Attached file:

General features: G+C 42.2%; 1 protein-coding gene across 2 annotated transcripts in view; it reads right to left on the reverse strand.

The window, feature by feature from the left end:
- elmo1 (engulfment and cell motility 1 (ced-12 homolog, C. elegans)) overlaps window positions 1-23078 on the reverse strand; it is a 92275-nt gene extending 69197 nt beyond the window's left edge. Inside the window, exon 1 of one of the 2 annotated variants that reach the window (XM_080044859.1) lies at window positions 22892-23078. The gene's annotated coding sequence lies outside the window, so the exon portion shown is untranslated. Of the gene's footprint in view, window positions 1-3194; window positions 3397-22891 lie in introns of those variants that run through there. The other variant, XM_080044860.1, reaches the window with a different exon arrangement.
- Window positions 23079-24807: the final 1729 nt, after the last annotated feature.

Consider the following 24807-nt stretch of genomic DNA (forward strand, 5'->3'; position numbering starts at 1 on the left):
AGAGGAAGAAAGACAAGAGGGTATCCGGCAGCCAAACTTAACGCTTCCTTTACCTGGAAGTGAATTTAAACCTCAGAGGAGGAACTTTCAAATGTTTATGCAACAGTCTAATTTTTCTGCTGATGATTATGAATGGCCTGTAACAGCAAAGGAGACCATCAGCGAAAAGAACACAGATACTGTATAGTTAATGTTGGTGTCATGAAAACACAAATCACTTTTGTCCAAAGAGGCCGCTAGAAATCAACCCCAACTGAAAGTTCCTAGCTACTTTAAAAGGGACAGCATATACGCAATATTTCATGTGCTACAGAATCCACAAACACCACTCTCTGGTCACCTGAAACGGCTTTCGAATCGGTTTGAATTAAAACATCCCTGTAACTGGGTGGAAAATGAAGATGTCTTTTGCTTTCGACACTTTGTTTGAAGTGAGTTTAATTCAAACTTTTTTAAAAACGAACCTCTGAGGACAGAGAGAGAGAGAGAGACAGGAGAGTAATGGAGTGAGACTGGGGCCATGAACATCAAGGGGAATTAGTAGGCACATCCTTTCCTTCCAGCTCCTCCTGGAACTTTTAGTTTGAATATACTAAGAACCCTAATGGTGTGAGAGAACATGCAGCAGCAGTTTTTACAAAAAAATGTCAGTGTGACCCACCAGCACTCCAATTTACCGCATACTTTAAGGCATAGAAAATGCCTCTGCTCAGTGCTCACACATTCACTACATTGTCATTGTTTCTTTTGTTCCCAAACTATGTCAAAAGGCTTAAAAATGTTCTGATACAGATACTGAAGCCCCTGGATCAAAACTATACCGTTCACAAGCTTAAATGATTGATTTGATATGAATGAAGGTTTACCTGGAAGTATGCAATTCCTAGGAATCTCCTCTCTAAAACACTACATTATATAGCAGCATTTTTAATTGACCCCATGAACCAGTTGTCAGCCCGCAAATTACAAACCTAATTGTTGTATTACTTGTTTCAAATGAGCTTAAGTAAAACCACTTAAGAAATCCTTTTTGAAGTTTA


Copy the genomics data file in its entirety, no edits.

General features: G+C 42.2%; 1 protein-coding gene across 2 annotated transcripts in view; it reads right to left on the reverse strand.

The window, feature by feature from the left end:
- elmo1 (engulfment and cell motility 1 (ced-12 homolog, C. elegans)) overlaps window positions 1-23078 on the reverse strand; it is a 92275-nt gene extending 69197 nt beyond the window's left edge. Inside the window, exon 1 of one of the 2 annotated variants that reach the window (XM_080044859.1) lies at window positions 22892-23078. The gene's annotated coding sequence lies outside the window, so the exon portion shown is untranslated. Of the gene's footprint in view, window positions 1-3194; window positions 3397-22891 lie in introns of those variants that run through there. The other variant, XM_080044860.1, reaches the window with a different exon arrangement.
- Window positions 23079-24807: the final 1729 nt, after the last annotated feature.

Consider the following 24807-nt stretch of genomic DNA (forward strand, 5'->3'; position numbering starts at 1 on the left):
AGAGGAAGAAAGACAAGAGGGTATCCGGCAGCCAAACTTAACGCTTCCTTTACCTGGAAGTGAATTTAAACCTCAGAGGAGGAACTTTCAAATGTTTATGCAACAGTCTAATTTTTCTGCTGATGATTATGAATGGCCTGTAACAGCAAAGGAGACCATCAGCGAAAAGAACACAGATACTGTATAGTTAATGTTGGTGTCATGAAAACACAAATCACTTTTGTCCAAAGAGGCCGCTAGAAATCAACCCCAACTGAAAGTTCCTAGCTACTTTAAAAGGGACAGCATATACGCAATATTTCATGTGCTACAGAATCCACAAACACCACTCTCTGGTCACCTGAAACGGCTTTCGAATCGGTTTGAATTAAAACATCCCTGTAACTGGGTGGAAAATGAAGATGTCTTTTGCTTTCGACACTTTGTTTGAAGTGAGTTTAATTCAAACTTTTTTAAAAACGAACCTCTGAGGACAGAGAGAGAGAGAGAGACAGGAGAGTAATGGAGTGAGACTGGGGCCATGAACATCAAGGGGAATTAGTAGGCACATCCTTTCCTTCCAGCTCCTCCTGGAACTTTTAGTTTGAATATACTAAGAACCCTAATGGTGTGAGAGAACATGCAGCAGCAGTTTTTACAAAAAAATGTCAGTGTGACCCACCAGCACTCCAATTTACCGCATACTTTAAGGCATAGAAAATGCCTCTGCTCAGTGCTCACACATTCACTACATTGTCATTGTTTCTTTTGTTCCCAAACTATGTCAAAAGGCTTAAAAATGTTCTGATACAGATACTGAAGCCCCTGGATCAAAACTATACCGTTCACAAGCTTAAATGATTGATTTGATATGAATGAAGGTTTACCTGGAAGTATGCAATTCCTAGGAATCTCCTCTCTAAAACACTACATTATATAGCAGCATTTTTAATTGACCCCATGAACCAGTTGTCAGCCCGCAAATTACAAACCTAATTGTTGTATTACTTGTTTCAAATGAGCTTAAGTAAAACCACTTAAGAAATCCTTTTTGAAGTTTA